Reviewed by Margaret Donsbach Tomlinson
Set in eighteenth-century Peru, The Bridge of San Luis Rey explores whether "we live by accident and die by accident, or we live by plan and die by plan." The fictional laboratory is a centuries-old rope bridge across a gorge which five travelers are crossing when it suddenly breaks without warning, flinging them to their deaths. Watching is Brother Juniper, a Franciscan friar who longs to prove God's benevolence by scientific demonstration. He investigates the travelers' lives; later, an unnamed narrator relates their stories at a deeper, more psychological level: the widowed marquesa who loves her daughter with suffocating intensity; her servant; a twin who falls hopelessly in love with an actress; the man who trained the actress in her craft; and the actress's illegitimate son. Their stories are told in three separate sections, each ending on a note that suggests a completed life-arc; so intertwined are their lives, though, that the novel functions as a single, cohesive work.
The historic Peruvian setting comes across vividly, but the real fascination for readers is trying to ferret out the distinction between Brother Juniper's briefly described project, which "resembled the effort of those presumptuous souls who wanted to walk on the pavements of Heaven and built the Tower of Babel to get there," and the narrator's subtler, less didactic approach. The friar's massive compilation of evidence did not gain the approval of the church, which declared his book heretical and burned it; the narrator appeals to modern readers, more tolerant of ambiguity.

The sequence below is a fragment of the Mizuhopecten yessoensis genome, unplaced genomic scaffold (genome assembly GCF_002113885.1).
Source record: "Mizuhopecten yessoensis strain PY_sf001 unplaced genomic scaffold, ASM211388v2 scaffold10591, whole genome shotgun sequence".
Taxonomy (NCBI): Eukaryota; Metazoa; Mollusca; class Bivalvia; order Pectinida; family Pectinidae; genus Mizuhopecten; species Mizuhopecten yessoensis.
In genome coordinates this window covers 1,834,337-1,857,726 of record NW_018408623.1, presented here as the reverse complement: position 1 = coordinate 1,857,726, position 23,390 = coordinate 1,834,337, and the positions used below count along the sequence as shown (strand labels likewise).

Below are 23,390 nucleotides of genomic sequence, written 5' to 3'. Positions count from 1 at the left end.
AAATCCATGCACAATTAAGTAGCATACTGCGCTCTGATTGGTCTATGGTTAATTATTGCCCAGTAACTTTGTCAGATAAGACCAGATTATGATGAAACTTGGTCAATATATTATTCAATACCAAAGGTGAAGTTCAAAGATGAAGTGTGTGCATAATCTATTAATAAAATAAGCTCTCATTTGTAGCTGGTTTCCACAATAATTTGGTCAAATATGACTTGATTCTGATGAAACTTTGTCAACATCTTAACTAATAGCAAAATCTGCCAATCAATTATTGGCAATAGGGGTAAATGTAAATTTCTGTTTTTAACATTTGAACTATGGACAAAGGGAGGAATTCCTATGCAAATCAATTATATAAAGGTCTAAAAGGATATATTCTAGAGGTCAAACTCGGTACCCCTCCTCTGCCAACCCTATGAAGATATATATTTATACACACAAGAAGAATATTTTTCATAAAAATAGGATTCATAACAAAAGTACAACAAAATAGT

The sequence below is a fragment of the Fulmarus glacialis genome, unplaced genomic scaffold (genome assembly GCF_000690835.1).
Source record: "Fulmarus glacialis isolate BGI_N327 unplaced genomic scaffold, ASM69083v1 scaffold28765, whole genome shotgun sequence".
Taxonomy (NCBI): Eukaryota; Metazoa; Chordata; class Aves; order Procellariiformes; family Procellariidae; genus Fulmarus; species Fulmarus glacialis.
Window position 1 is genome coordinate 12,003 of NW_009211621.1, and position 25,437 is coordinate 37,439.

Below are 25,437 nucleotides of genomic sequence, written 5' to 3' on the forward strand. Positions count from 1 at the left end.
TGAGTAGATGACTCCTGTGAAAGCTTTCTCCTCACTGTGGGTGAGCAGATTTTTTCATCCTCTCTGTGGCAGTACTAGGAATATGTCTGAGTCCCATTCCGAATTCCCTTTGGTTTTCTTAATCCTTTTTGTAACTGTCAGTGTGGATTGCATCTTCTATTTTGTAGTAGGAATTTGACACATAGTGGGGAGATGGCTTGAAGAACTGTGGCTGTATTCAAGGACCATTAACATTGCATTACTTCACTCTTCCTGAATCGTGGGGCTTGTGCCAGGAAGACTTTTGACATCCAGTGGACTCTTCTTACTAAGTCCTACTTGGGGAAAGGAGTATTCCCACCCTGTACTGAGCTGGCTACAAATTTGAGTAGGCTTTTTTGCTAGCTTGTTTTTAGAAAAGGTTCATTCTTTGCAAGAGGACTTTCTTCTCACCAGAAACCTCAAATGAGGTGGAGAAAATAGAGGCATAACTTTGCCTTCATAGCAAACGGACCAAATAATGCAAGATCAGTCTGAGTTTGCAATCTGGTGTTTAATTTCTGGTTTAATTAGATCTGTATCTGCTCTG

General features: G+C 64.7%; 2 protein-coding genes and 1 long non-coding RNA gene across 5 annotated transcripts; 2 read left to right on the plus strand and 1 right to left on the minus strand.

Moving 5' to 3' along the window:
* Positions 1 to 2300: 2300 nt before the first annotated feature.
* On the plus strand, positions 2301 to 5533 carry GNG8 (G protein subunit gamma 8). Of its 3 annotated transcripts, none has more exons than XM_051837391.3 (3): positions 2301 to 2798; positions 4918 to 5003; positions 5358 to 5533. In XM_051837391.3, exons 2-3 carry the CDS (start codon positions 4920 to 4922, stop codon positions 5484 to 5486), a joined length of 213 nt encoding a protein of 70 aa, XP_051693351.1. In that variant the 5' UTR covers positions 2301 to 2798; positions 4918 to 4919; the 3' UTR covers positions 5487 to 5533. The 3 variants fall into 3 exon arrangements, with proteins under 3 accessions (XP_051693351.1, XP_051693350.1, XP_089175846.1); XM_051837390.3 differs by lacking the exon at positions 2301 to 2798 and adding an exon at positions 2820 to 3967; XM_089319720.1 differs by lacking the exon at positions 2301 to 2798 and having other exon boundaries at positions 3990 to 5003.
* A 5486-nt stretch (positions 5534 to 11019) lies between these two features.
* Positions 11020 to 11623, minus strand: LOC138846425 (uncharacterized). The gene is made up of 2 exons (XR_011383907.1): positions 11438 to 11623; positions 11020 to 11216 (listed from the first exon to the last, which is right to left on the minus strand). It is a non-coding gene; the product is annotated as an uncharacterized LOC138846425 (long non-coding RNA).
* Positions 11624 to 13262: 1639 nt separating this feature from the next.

A fictional work can never supply the "proof" Brother Juniper sought; so what is the novel's purpose? Wilder said he was inspired by "friendly arguments" with his strict Calvinist father. If people's deaths are indeed brought about by divine plan, is the plan to punish sin or to inspire love and forgiveness? The Bridge of San Luis Rey leaves the question unanswered, but the complex tapestry it weaves offers a strong hint to the author's sympathies. (1927, available in numerous editions, most between 110 and 150 pages; won the 1928 Pulitzer Price for fiction)More about The Bridge of San Luis Rey at Powell's Books or Amazon.com